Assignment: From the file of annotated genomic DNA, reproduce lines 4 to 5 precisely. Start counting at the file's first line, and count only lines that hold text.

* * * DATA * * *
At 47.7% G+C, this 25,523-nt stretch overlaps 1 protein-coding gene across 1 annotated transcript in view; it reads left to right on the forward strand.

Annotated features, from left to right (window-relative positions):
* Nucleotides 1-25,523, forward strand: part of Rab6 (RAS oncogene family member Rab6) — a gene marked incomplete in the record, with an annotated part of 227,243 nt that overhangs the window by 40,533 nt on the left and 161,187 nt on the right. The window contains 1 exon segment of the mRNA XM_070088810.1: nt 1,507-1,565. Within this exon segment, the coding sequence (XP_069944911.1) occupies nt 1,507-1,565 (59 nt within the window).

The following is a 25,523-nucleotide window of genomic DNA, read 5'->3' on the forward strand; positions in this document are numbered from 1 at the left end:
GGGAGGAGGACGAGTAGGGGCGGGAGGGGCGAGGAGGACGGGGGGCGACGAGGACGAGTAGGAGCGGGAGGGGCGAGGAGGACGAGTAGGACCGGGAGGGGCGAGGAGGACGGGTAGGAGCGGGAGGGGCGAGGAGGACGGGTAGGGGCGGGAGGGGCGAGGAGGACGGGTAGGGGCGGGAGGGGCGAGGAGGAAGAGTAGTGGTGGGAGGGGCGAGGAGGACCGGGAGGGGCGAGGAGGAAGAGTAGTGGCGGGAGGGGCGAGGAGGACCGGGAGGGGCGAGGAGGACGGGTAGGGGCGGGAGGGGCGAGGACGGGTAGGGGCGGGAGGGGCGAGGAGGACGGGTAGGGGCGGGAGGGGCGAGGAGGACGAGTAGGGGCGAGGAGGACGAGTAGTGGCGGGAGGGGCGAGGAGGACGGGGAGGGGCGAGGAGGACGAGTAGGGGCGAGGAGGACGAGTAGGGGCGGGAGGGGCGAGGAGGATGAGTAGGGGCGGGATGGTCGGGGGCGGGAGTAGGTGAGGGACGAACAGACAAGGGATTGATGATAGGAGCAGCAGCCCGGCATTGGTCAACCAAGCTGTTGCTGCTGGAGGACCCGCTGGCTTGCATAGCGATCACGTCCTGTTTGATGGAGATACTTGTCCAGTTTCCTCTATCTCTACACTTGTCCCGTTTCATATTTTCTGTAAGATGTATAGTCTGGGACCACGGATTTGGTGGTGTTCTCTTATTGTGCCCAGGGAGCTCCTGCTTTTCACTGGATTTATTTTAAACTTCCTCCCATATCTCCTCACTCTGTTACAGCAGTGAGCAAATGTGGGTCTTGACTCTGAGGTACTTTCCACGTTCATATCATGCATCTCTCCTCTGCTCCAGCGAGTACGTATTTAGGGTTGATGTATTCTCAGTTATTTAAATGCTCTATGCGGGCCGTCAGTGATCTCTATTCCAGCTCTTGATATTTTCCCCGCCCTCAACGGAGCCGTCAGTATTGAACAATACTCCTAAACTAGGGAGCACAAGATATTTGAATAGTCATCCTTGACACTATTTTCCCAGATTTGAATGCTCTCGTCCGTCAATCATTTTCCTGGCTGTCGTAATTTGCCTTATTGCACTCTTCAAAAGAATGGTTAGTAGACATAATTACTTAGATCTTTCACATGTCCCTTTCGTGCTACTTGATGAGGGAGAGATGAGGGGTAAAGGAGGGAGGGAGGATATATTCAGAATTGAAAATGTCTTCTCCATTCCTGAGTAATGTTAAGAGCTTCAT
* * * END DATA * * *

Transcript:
The following is a 25,523-nucleotide window of genomic DNA, read 5'->3' on the forward strand; positions in this document are numbered from 1 at the left end:
GGGAGGAGGACGAGTAGGGGCGGGAGGGGCGAGGAGGACGGGGGGCGACGAGGACGAGTAGGAGCGGGAGGGGCGAGGAGGACGAGTAGGACCGGGAGGGGCGAGGAGGACGGGTAGGAGCGGGAGGGGCGAGGAGGACGGGTAGGGGCGGGAGGGGCGAGGAGGACGGGTAGGGGCGGGAGGGGCGAGGAGGAAGAGTAGTGGTGGGAGGGGCGAGGAGGACCGGGAGGGGCGAGGAGGAAGAGTAGTGGCGGGAGGGGCGAGGAGGACCGGGAGGGGCGAGGAGGACGGGTAGGGGCGGGAGGGGCGAGGACGGGTAGGGGCGGGAGGGGCGAGGAGGACGGGTAGGGGCGGGAGGGGCGAGGAGGACGAGTAGGGGCGAGGAGGACGAGTAGTGGCGGGAGGGGCGAGGAGGACGGGGAGGGGCGAGGAGGACGAGTAGGGGCGAGGAGGACGAGTAGGGGCGGGAGGGGCGAGGAGGATGAGTAGGGGCGGGATGGTCGGGGGCGGGAGTAGGTGAGGGACGAACAGACAAGGGATTGATGATAGGAGCAGCAGCCCGGCATTGGTCAACCAAGCTGTTGCTGCTGGAGGACCCGCTGGCTTGCATAGCGATCACGTCCTGTTTGATGGAGATACTTGTCCAGTTTCCTCTATCTCTACACTTGTCCCGTTTCATATTTTCTGTAAGATGTATAGTCTGGGACCACGGATTTGGTGGTGTTCTCTTATTGTGCCCAGGGAGCTCCTGCTTTTCACTGGATTTATTTTAAACTTCCTCCCATATCTCCTCACTCTGTTACAGCAGTGAGCAAATGTGGGTCTTGACTCTGAGGTACTTTCCACGTTCATATCATGCATCTCTCCTCTGCTCCAGCGAGTACGTATTTAGGGTTGATGTATTCTCAGTTATTTAAATGCTCTATGCGGGCCGTCAGTGATCTCTATTCCAGCTCTTGATATTTTCCCCGCCCTCAACGGAGCCGTCAGTATTGAACAATACTCCTAAACTAGGGAGCACAAGATATTTGAATAGTCATCCTTGACACTATTTTCCCAGATTTGAATGCTCTCGTCCGTCAATCATTTTCCTGGCTGTCGTAATTTGCCTTATTGCACTCTTCAAAAGAATGGTTAGTAGACATAATTACTTAGATCTTTCACATGTCCCTTTCGTGCTACTTGATGAGGGAGAGATGAGGGGTAAAGGAGGGAGGGAGGATATATTCAGAATTGAAAATGTCTTCTCCATTCCTGAGTAATGTTAAGAGCTTCAT